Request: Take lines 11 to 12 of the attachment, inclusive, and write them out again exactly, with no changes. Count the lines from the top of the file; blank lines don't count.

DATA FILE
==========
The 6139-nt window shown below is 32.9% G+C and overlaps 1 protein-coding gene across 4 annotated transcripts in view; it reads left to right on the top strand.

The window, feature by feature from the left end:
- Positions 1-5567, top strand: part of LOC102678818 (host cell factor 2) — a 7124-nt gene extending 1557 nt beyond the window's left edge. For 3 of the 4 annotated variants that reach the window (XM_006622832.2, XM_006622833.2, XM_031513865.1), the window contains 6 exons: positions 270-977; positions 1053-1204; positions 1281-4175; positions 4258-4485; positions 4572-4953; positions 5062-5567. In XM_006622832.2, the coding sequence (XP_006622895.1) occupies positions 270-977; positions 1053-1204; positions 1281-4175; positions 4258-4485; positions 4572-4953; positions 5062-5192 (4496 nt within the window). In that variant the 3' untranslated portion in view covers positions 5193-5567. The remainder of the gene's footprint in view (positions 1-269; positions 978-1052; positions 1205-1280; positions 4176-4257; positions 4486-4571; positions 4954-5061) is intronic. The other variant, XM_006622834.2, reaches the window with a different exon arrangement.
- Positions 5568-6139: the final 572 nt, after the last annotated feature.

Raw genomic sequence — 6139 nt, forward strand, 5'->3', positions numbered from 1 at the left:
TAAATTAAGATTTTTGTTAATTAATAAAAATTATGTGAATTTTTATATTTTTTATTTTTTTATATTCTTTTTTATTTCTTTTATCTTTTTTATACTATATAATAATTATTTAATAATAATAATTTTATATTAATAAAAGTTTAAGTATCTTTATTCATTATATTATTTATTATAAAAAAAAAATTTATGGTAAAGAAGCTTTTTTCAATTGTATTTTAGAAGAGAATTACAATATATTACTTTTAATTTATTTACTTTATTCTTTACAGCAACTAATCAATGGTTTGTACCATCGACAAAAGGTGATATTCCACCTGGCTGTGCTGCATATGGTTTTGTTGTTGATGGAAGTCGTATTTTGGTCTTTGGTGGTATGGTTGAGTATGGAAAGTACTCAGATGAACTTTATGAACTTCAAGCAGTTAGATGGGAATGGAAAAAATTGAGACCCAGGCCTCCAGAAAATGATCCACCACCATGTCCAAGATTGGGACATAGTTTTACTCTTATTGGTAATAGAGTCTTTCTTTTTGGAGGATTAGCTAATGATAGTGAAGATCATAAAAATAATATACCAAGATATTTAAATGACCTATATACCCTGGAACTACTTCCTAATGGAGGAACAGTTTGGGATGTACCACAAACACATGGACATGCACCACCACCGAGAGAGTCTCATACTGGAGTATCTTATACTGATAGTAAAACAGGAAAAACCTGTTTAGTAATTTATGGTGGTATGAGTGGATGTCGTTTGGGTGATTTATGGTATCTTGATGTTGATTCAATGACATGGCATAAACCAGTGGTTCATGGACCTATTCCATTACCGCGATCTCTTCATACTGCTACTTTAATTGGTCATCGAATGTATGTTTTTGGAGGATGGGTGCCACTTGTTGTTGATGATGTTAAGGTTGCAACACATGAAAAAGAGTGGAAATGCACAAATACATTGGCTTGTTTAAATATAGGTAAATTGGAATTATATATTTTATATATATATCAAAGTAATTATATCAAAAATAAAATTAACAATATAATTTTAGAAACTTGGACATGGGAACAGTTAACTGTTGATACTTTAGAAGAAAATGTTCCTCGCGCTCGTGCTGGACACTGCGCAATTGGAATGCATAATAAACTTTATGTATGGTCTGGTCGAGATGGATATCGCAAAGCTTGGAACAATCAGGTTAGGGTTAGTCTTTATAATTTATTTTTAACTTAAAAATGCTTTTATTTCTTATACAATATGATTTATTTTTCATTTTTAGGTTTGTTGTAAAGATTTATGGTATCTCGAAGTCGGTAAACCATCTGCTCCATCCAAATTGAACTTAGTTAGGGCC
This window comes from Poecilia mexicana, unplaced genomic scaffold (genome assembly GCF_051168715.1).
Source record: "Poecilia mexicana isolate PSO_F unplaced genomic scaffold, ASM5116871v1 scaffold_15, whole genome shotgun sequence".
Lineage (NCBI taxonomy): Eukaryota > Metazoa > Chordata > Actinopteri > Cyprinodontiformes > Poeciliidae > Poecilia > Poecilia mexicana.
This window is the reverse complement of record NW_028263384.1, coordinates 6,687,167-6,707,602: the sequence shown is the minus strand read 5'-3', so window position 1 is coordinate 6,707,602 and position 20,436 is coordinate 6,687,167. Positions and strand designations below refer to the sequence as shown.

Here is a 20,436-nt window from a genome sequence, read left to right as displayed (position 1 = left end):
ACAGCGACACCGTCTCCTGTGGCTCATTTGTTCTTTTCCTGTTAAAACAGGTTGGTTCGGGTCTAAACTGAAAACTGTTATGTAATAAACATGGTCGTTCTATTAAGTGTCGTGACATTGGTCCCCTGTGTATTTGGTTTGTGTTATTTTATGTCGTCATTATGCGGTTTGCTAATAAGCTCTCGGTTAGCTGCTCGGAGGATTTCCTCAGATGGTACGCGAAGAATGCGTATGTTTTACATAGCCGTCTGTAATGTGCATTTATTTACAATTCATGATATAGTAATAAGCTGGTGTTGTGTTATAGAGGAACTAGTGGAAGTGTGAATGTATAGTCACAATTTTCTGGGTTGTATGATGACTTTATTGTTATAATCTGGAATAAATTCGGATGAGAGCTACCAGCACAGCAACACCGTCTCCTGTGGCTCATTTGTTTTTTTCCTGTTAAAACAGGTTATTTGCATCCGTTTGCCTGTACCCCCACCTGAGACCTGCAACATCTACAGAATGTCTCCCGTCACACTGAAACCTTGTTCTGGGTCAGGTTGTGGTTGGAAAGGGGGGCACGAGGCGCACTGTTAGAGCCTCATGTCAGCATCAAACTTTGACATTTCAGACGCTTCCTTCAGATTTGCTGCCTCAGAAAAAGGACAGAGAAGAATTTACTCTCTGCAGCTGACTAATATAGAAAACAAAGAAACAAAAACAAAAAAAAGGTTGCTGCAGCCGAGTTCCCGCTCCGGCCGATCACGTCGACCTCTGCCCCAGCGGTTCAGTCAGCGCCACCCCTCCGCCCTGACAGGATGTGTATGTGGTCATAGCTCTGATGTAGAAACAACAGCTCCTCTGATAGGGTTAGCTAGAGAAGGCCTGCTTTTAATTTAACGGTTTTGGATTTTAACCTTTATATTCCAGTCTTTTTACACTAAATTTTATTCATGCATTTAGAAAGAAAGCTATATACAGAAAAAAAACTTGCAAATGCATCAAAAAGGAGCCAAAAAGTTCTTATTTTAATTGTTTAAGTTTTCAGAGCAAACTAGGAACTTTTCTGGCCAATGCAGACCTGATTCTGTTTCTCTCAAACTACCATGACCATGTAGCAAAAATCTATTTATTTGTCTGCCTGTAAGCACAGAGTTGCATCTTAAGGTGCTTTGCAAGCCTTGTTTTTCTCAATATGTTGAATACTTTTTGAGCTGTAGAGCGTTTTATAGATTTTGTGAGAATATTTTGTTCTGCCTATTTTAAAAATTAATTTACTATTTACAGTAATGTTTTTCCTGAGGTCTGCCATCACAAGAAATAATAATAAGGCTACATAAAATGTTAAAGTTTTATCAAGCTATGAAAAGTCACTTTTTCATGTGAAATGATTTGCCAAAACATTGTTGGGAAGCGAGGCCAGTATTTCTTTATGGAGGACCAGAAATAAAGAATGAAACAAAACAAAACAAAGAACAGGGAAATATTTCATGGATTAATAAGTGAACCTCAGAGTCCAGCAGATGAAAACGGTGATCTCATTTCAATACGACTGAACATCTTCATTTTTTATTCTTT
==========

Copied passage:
Here is a 20,436-nt window from a genome sequence, read left to right as displayed (position 1 = left end):
ACAGCGACACCGTCTCCTGTGGCTCATTTGTTCTTTTCCTGTTAAAACAGGTTGGTTCGGGTCTAAACTGAAAACTGTTATGTAATAAACATGGTCGTTCTATTAAGTGTCGTGACATTGGTCCCCTGTGTATTTGGTTTGTGTTATTTTATGTCGTCATTATGCGGTTTGCTAATAAGCTCTCGGTTAGCTGCTCGGAGGATTTCCTCAGATGGTACGCGAAGAATGCGTATGTTTTACATAGCCGTCTGTAATGTGCATTTATTTACAATTCATGATATAGTAATAAGCTGGTGTTGTGTTATAGAGGAACTAGTGGAAGTGTGAATGTATAGTCACAATTTTCTGGGTTGTATGATGACTTTATTGTTATAATCTGGAATAAATTCGGATGAGAGCTACCAGCACAGCAACACCGTCTCCTGTGGCTCATTTGTTTTTTTCCTGTTAAAACAGGTTATTTGCATCCGTTTGCCTGTACCCCCACCTGAGACCTGCAACATCTACAGAATGTCTCCCGTCACACTGAAACCTTGTTCTGGGTCAGGTTGTGGTTGGAAAGGGGGGCACGAGGCGCACTGTTAGAGCCTCATGTCAGCATCAAACTTTGACATTTCAGACGCTTCCTTCAGATTTGCTGCCTCAGAAAAAGGACAGAGAAGAATTTACTCTCTGCAGCTGACTAATATAGAAAACAAAGAAACAAAAACAAAAAAAAGGTTGCTGCAGCCGAGTTCCCGCTCCGGCCGATCACGTCGACCTCTGCCCCAGCGGTTCAGTCAGCGCCACCCCTCCGCCCTGACAGGATGTGTATGTGGTCATAGCTCTGATGTAGAAACAACAGCTCCTCTGATAGGGTTAGCTAGAGAAGGCCTGCTTTTAATTTAACGGTTTTGGATTTTAACCTTTATATTCCAGTCTTTTTACACTAAATTTTATTCATGCATTTAGAAAGAAAGCTATATACAGAAAAAAAACTTGCAAATGCATCAAAAAGGAGCCAAAAAGTTCTTATTTTAATTGTTTAAGTTTTCAGAGCAAACTAGGAACTTTTCTGGCCAATGCAGACCTGATTCTGTTTCTCTCAAACTACCATGACCATGTAGCAAAAATCTATTTATTTGTCTGCCTGTAAGCACAGAGTTGCATCTTAAGGTGCTTTGCAAGCCTTGTTTTTCTCAATATGTTGAATACTTTTTGAGCTGTAGAGCGTTTTATAGATTTTGTGAGAATATTTTGTTCTGCCTATTTTAAAAATTAATTTACTATTTACAGTAATGTTTTTCCTGAGGTCTGCCATCACAAGAAATAATAATAAGGCTACATAAAATGTTAAAGTTTTATCAAGCTATGAAAAGTCACTTTTTCATGTGAAATGATTTGCCAAAACATTGTTGGGAAGCGAGGCCAGTATTTCTTTATGGAGGACCAGAAATAAAGAATGAAACAAAACAAAACAAAGAACAGGGAAATATTTCATGGATTAATAAGTGAACCTCAGAGTCCAGCAGATGAAAACGGTGATCTCATTTCAATACGACTGAACATCTTCATTTTTTATTCTTT